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Member Research and Reports

Member Research and Reports

Drexel Study: Domestic Violence Twice as Likely to Start for Pregnant Women After HIV Diagnosis

The study, published in AIDS and Behavior, used data from an urban township in the KwaZuluNatal Province of South Africa, the province that experiences the highest HIV prevalence in the country. Numbers were collected from 1,015 women in steady (six months or more) relationships at the time of collection.

A diagnosis of HIV during pregnancy makes domestic violence twice as likely to start for some women after their baby has been born compared to women who are not diagnosed with HIV according to new research led by Dr. Ali Groves.

Groves and her team began the study with the hypothesis that women who were diagnosed with HIV during pregnancy and had already experienced violence in their relationship would be more likely to have that violence increase.

But the data showed that the women who didn’t previously have a history of violence in their relationship were twice as likely to experience violence after the HIV diagnosis during their pregnancy.

The women who had already experienced violence in their relationship saw no significant change following their HIV diagnosis in pregnancy — so while the levels of violence they experienced didn’t increase, it didn’t decrease, either.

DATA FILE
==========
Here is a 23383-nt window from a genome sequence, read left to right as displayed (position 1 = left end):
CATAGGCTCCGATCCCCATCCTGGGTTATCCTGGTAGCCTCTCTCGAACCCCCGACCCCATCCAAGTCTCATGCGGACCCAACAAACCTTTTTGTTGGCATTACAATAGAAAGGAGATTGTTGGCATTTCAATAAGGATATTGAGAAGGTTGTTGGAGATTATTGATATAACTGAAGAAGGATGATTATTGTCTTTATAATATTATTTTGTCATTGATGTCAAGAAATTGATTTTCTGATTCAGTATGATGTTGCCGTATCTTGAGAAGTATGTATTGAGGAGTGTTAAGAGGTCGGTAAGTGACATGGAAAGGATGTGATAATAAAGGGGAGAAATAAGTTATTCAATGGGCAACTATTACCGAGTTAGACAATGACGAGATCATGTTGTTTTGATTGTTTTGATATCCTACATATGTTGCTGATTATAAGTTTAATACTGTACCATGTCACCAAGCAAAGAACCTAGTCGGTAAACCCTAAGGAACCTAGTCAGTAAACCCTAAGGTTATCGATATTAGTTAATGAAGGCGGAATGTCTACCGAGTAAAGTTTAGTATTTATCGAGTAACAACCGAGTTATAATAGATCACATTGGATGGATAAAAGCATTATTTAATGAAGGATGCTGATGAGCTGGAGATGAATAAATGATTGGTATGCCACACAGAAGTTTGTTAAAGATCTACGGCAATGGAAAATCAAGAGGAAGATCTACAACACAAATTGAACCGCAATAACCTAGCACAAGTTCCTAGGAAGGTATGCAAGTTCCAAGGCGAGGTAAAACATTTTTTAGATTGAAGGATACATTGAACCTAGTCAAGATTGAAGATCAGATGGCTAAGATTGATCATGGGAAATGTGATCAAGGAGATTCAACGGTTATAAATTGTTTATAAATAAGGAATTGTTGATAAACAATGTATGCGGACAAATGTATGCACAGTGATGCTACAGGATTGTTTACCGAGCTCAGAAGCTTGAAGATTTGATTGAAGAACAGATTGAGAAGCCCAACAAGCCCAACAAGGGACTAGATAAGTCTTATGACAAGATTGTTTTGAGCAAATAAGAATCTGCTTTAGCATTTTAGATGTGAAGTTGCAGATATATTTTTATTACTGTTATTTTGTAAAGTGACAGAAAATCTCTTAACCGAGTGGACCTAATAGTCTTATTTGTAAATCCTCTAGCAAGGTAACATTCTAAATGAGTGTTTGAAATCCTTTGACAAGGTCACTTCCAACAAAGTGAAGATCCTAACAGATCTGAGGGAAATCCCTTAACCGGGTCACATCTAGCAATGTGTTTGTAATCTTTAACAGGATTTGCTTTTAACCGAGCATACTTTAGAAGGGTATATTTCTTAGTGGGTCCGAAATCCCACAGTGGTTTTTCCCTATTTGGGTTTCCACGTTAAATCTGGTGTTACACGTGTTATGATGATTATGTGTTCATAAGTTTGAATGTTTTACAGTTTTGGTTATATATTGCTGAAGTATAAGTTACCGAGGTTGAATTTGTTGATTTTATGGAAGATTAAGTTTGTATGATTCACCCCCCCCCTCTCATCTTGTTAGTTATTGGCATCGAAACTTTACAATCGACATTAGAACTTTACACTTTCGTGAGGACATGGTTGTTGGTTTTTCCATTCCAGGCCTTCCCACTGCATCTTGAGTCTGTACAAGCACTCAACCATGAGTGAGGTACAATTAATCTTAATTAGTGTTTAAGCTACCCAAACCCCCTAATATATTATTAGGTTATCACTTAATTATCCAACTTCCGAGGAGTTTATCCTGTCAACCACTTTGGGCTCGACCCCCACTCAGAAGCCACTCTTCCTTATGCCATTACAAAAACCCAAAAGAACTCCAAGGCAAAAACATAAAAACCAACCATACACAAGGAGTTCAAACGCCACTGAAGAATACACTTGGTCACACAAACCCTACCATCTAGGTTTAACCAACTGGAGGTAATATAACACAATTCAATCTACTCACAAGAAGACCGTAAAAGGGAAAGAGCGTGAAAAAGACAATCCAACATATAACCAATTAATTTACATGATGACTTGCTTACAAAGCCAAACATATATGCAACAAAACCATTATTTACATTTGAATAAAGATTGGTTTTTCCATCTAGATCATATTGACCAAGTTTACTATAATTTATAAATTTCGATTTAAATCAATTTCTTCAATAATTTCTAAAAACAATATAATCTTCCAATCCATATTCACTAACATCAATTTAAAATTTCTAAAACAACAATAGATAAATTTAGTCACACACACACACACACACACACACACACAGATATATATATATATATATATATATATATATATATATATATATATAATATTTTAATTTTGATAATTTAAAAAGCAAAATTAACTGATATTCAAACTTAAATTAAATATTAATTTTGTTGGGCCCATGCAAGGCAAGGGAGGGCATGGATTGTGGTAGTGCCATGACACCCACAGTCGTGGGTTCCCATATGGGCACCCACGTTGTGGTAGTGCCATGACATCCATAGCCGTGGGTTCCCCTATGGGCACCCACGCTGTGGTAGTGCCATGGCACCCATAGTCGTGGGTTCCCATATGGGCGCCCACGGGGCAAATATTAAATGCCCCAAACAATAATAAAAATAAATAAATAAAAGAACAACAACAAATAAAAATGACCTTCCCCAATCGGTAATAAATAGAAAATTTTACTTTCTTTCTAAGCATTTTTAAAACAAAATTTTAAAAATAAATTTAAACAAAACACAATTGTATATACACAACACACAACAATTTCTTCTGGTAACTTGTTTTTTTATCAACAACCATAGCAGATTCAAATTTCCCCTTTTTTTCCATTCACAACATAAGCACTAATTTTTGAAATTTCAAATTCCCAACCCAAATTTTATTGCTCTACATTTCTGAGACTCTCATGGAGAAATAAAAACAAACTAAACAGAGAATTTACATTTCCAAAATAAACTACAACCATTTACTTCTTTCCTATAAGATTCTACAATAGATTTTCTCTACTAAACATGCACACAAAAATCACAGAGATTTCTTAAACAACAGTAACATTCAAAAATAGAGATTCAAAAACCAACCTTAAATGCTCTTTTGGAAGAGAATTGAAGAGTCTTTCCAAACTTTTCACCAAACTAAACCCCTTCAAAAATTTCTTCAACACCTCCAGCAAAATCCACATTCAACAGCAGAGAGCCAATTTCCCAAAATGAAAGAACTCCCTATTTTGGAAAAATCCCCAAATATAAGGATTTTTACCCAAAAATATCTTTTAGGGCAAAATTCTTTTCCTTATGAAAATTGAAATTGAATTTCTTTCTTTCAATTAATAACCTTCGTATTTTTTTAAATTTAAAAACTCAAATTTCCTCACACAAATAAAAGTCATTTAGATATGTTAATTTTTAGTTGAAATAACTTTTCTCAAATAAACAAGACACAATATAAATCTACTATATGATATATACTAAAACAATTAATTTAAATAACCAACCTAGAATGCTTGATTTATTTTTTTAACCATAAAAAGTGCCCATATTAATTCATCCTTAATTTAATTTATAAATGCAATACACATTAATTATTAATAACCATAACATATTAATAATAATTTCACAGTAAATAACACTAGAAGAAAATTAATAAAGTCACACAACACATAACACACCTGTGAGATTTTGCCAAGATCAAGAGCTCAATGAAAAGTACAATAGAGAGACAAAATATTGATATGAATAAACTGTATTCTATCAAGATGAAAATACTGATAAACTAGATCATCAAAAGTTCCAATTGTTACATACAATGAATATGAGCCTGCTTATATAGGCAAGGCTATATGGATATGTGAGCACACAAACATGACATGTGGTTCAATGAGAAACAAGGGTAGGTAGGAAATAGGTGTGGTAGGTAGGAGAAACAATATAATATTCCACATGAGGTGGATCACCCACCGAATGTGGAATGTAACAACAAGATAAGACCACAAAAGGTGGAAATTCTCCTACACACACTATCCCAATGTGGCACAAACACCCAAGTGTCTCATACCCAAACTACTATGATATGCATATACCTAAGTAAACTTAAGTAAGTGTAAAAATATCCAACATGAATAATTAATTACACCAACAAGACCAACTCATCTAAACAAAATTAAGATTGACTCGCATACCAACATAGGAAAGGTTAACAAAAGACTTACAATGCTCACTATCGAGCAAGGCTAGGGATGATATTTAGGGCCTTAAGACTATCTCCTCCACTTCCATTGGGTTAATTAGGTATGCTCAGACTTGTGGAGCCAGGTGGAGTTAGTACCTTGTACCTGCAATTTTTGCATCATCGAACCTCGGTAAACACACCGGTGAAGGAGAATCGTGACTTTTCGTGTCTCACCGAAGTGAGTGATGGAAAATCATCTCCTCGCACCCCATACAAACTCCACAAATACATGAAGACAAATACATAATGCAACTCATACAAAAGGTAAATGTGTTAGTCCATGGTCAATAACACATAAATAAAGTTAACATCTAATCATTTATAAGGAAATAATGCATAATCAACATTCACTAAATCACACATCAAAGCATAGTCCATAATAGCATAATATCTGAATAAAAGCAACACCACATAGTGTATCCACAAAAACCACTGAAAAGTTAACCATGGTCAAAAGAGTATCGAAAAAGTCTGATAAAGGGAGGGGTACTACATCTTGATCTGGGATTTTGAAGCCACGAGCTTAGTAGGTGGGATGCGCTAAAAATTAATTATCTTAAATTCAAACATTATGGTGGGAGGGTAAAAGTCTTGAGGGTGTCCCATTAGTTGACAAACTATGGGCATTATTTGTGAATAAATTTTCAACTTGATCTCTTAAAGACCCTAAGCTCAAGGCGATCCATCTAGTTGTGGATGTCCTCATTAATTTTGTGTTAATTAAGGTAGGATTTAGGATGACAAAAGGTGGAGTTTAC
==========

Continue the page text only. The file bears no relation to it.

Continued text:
“This suggests that something about the HIV positive diagnosis is bringing stress into the relationship for those without a history of intimate partner violence,” Dr. Groves said. “On the other hand, in those with a history of intimate partner violence, there was no difference in risk between HIV positive and HIV negative women. This suggests that the HIV positive diagnosis may not be new source of anger or increased relationship stress, as it may have already been suspected.”

“As we found, women with a history of intimate partner violence continue to experience it postpartum,” Dr. Groves said. “Intimate partner violence has significant negative consequences for both women and their children during the period before and after pregnancy, and these consequences are not limited to HIV positive women. As such, effective interventions to reduce women’s risk of violence are desperately needed.”

The full article, “HIV Positive Diagnosis During Pregnancy Increases Risk of IPV Postpartum Among Women with No History of IPV in Their Relationship,” can be viewed here.

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